A bill has been introduced that if enacted would authorise the California Governor, Insurance Commissioner, and Treasurer to purchase insurance, reinsurance insurance-linked securities (ILS) or other alternative risk transfer (ART) products to help pay costs resulting from natural disasters.
California is of course particularly exposed to major earthquake events, but it is since the two years of devastating wildfires that the conversation on disaster risk financing has moved forwards sufficiently to result in a bill calling on the State to better protect its finances and its citizens by transferring some of its disaster risks.
SB 290 has been introduced to the California legislature and if passed could result in the State becoming a purchaser of ILS or catastrophe bonds to hedge some of its exposure to losses from disaster events including earthquake, wildfires and flooding.
The bill states that on approval it would, “Authorize the Governor to purchase insurance, reinsurance, insurance linked securities, or other related alternative risk-transfer products for the State of California to help mitigate against costs incurred by the state in response to a natural disaster, including, but not limited to, an earthquake, wildfire, or flood.”
The California Office of Emergency Services, or another agency designated by the Governor, would be required to work with the Treasurer and the Insurance Commissioner in determining the best risk transfer tools to use, to transfer its disaster risk to private market participants.
There have been a number of moves to mandate disaster risk transfer and financing for perils such as flooding in the United States, as well as broader legislation that would mandate the country to acquire disaster insurance for broader means.
But, aside from the use of reinsurance and catastrophe bonds by FEMA to underpin and transfer risks from the National Flood Insurance Program (NFIP), many of these efforts have failed to get through the twin-houses of the legislative.
But a state looking to better protect its citizens likely has much more chance of getting a bill through, particularly when this state has been so badly impacted by two years of wildfire destruction and also flooding and landslides in recent years as well.
Commenting on the bill, Senator Bill Dodd, D-Napa, said, “Rising wildfire suppression costs can strain California’s financial resources and threaten cuts to critical programs. As climate change continues to contribute to devastating infernos, we need a strategy to reduce the pressure on state and community coffers. This bill would do just that, allowing the state to invest in an insurance policy to ensure budget predictability and reduce taxpayers’ exposure to increasing costs associated with disasters, especially wildfires.”
“In seven of the last ten years, our firefighting costs have exceeded our budget projections—by more than $450 million in 2017 alone,” added Insurance Commissioner Ricardo Lara. “California Disaster Insurance is a better solution that gives taxpayers the benefit of predictable costs, so we can invest in a safer future. As we confront destructive climate-drive events, we need to be open to new models that reduce risk to our communities and budgets. California Disaster Insurance is our first response.”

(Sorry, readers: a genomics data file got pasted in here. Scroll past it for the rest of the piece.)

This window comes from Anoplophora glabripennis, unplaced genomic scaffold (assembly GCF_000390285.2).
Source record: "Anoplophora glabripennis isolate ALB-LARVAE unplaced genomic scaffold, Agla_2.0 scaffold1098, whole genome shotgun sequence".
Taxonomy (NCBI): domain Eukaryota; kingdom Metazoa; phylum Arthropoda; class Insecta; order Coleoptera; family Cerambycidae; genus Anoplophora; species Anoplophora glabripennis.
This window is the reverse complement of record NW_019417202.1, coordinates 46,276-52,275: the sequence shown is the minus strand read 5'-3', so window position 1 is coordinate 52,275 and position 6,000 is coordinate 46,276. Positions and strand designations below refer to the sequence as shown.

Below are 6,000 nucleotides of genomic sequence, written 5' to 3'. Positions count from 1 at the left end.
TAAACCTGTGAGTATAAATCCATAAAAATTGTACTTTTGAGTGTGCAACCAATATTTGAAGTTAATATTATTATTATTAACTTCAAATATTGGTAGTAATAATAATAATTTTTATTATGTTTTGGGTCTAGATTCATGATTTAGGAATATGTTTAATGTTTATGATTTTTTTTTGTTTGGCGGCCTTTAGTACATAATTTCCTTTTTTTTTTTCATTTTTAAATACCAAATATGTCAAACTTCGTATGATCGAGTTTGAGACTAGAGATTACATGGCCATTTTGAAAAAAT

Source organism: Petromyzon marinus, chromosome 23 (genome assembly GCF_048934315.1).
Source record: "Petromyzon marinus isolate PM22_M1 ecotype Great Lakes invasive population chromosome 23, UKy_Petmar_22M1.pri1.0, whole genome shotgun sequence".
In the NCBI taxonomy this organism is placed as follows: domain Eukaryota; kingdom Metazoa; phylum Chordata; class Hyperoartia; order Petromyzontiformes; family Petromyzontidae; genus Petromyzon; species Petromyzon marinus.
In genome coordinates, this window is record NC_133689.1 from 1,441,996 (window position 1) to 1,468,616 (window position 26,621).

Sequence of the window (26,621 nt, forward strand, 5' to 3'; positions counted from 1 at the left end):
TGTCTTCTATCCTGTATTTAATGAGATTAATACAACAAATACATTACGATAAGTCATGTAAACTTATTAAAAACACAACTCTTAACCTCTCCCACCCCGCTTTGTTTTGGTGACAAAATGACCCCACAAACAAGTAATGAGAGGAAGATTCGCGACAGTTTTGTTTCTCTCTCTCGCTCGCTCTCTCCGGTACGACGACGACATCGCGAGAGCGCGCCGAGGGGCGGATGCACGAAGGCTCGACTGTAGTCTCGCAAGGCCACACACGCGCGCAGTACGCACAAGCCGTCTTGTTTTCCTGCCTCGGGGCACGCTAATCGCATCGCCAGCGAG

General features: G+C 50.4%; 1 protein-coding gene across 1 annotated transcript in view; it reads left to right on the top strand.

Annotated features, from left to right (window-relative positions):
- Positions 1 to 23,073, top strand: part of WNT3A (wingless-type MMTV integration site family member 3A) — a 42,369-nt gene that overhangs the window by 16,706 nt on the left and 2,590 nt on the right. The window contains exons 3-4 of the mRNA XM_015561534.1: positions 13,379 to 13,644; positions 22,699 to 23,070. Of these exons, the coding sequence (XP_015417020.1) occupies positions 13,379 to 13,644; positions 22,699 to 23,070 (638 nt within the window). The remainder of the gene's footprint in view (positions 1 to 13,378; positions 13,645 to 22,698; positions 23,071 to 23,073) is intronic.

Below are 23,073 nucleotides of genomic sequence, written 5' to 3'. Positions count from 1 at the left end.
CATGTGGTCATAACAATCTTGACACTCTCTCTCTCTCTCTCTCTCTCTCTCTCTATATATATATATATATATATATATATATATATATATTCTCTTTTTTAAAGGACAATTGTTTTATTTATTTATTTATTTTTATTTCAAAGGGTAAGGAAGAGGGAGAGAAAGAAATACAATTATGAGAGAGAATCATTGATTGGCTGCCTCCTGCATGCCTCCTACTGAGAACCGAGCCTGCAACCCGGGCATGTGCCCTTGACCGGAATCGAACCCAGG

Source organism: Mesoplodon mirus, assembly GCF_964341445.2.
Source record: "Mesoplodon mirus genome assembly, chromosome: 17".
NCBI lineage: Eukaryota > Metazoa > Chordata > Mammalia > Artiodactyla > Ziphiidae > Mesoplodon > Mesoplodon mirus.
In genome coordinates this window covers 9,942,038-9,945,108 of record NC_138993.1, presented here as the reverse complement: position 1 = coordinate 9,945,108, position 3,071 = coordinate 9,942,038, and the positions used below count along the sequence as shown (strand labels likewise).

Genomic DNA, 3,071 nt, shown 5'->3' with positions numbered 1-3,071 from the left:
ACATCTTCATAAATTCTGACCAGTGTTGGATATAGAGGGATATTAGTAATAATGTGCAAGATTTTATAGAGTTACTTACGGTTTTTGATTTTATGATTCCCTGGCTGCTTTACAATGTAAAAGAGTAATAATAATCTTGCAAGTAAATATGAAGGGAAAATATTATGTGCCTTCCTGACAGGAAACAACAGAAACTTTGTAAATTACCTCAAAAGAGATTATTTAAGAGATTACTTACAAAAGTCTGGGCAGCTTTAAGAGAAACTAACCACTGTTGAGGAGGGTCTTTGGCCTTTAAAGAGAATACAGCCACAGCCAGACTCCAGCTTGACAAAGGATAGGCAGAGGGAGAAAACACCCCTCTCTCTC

“This policy makes annual wildfire suppression costs more predictable, protecting the taxpayers from the volatility that has been seen over the past several years and creating budget stability and preserving other investments,” stated State Treasurer Fiona Ma. “It is time for California to be proactive and not reactive.”
Unsurprisingly the wildfires are the focus it seems, but California would also be wise to secure some disaster insurance provisions for earthquakes as well, given the potential for damage in the state.
California spent $947 million in 2017-18 through its emergency fund for firefighting, over $450 million more than had been budgeted.
The state could have secured a significant proportion of that through insurance, reinsurance and ILS markets it would seem, taking the liability for the costs away from its taxpayers.
For an earthquake the costs would be significantly higher, as infrastructure damage would largely come down to the state to pay for.
Hence transferring as much of this risk to the capital markets and re/insurers would make perfect sense and now is an ideal time to plan to do so.
The ILS market and catastrophe bond investors are very familiar with California and wider U.S. earthquake risks, which currently makes up a significant percentage of the outstanding cat bond market.
As a result, if this bill passes and becomes part of the California Government Code, there is a good chance we could see the state looking to the capital markets to fill some of its disaster risk transfer and financing needs.
The bottom-line is that with disaster costs rising, potentially increasing severe weather trends, and at the same time financial exposures ballooning due to economic growth, local, regional and national governments should all be considering insurance and risk transfer for their natural disaster and severe weather risks.
Taking some of the financial risks associated with disaster away from taxpayers and the public purse can deliver benefits to any state entity, enhancing their resiliance and ability to respond when the worst happens.
With the appetites of re/insurance and ILS markets strong for assuming new risks, the timing could also be right for a state like California to enter the market and any transactions would likely be well-received.